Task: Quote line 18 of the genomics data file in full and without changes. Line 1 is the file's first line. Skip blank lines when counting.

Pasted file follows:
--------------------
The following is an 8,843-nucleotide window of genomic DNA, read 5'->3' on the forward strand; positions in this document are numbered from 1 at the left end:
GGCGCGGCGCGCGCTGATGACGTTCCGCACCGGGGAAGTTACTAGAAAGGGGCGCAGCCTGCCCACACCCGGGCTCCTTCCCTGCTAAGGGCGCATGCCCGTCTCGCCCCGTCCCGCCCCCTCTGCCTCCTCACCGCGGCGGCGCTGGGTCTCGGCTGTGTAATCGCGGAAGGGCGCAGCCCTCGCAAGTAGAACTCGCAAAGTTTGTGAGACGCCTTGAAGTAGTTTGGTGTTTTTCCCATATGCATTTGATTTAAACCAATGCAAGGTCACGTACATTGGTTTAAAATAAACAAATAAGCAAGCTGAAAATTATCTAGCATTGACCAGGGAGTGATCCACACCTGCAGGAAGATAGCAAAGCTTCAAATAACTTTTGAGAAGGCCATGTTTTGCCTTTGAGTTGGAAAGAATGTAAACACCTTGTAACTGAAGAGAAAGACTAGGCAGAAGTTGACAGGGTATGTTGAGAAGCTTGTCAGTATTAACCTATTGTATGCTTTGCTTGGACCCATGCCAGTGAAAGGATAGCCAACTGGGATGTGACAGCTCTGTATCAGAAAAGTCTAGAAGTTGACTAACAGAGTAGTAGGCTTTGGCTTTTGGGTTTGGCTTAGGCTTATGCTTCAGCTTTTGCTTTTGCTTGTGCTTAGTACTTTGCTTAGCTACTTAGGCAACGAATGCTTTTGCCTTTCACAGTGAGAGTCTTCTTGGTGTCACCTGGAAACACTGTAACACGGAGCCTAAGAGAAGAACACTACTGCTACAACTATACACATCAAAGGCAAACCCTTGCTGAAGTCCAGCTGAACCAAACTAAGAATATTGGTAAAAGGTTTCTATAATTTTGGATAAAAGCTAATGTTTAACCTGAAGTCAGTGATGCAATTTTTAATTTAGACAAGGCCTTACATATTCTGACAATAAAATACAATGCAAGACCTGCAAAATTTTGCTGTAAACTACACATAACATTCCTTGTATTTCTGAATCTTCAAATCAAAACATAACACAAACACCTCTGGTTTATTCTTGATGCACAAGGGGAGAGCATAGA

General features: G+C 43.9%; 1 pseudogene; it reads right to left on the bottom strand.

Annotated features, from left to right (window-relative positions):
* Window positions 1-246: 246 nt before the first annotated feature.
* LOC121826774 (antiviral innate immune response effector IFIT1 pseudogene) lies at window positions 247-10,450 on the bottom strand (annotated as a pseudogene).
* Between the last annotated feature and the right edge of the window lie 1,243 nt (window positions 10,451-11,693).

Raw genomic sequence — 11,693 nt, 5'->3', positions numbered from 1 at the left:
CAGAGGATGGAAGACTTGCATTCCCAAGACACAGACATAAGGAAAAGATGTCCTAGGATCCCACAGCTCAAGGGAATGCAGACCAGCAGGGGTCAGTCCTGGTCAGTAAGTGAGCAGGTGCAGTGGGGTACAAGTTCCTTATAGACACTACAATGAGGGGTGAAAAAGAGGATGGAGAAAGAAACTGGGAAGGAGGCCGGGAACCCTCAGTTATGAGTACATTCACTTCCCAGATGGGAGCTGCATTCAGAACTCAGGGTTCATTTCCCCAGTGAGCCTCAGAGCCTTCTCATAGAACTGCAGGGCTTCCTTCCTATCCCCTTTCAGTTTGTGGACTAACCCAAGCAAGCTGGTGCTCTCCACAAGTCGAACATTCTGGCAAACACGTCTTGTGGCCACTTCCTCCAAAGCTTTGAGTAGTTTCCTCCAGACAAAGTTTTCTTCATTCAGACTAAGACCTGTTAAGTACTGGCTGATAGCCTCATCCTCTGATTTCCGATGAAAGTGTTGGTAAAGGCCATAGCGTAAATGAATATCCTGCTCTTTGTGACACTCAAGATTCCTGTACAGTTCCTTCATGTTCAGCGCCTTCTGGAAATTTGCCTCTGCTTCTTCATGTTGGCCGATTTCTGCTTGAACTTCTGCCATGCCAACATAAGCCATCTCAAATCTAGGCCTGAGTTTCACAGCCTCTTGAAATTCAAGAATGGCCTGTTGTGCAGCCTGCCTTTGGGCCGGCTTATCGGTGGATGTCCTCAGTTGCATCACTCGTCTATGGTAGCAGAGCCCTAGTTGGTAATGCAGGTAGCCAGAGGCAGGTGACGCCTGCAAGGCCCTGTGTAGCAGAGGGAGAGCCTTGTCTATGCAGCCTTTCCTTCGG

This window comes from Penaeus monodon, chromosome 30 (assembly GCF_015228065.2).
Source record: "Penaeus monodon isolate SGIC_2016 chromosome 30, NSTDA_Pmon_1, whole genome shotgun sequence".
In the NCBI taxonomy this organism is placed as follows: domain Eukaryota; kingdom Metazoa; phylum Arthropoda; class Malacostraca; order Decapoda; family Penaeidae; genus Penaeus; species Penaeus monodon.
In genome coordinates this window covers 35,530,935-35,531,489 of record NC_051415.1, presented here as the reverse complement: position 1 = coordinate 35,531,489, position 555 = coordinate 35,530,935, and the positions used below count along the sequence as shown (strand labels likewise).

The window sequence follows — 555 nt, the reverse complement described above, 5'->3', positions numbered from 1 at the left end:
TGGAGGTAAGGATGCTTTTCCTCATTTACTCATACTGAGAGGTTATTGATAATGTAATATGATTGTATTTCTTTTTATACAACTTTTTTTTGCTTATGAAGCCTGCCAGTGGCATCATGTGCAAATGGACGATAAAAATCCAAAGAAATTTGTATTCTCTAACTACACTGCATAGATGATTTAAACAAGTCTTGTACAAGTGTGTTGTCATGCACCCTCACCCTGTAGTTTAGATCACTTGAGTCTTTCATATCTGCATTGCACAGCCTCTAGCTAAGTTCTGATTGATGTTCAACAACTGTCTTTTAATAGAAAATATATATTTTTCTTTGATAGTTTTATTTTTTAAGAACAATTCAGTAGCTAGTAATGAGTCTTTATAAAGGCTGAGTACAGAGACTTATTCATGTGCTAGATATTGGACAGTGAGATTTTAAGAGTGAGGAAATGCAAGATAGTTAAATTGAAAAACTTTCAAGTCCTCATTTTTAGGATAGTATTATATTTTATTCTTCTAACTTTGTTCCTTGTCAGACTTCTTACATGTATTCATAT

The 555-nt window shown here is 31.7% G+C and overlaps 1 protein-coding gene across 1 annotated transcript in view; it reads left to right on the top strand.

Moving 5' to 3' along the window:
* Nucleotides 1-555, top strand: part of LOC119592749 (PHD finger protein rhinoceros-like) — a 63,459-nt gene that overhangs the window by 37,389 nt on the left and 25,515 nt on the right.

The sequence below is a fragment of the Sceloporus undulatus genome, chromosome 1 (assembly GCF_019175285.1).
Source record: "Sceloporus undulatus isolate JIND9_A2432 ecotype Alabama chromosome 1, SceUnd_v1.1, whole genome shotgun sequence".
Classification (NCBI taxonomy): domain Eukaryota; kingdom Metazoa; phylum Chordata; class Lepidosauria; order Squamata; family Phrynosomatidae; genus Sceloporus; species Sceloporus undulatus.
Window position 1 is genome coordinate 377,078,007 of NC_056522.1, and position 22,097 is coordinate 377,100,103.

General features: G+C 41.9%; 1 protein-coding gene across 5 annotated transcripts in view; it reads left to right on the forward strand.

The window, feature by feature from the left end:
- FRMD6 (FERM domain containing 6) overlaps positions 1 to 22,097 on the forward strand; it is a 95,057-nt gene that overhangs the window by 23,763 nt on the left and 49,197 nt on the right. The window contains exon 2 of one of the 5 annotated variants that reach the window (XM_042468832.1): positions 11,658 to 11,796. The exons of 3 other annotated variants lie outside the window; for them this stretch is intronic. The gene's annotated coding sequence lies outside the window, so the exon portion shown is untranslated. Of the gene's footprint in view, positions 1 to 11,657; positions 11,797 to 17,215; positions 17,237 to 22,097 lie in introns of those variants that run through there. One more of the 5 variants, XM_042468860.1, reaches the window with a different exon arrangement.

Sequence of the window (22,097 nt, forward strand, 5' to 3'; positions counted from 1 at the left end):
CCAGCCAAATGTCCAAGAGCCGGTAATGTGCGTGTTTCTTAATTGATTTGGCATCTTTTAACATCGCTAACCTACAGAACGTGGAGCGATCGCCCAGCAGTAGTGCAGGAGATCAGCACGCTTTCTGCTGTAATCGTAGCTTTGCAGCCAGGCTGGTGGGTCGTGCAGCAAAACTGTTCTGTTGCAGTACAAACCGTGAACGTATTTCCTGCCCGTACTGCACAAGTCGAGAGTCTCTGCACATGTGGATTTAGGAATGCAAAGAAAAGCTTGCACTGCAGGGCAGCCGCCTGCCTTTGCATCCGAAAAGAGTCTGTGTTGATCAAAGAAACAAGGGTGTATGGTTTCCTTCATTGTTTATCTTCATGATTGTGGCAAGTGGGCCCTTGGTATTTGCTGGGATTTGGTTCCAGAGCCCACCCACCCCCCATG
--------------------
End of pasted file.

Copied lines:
* Nucleotides 1-555, top strand: part of LOC119592749 (PHD finger protein rhinoceros-like) — a 63,459-nt gene that overhangs the window by 37,389 nt on the left and 25,515 nt on the right.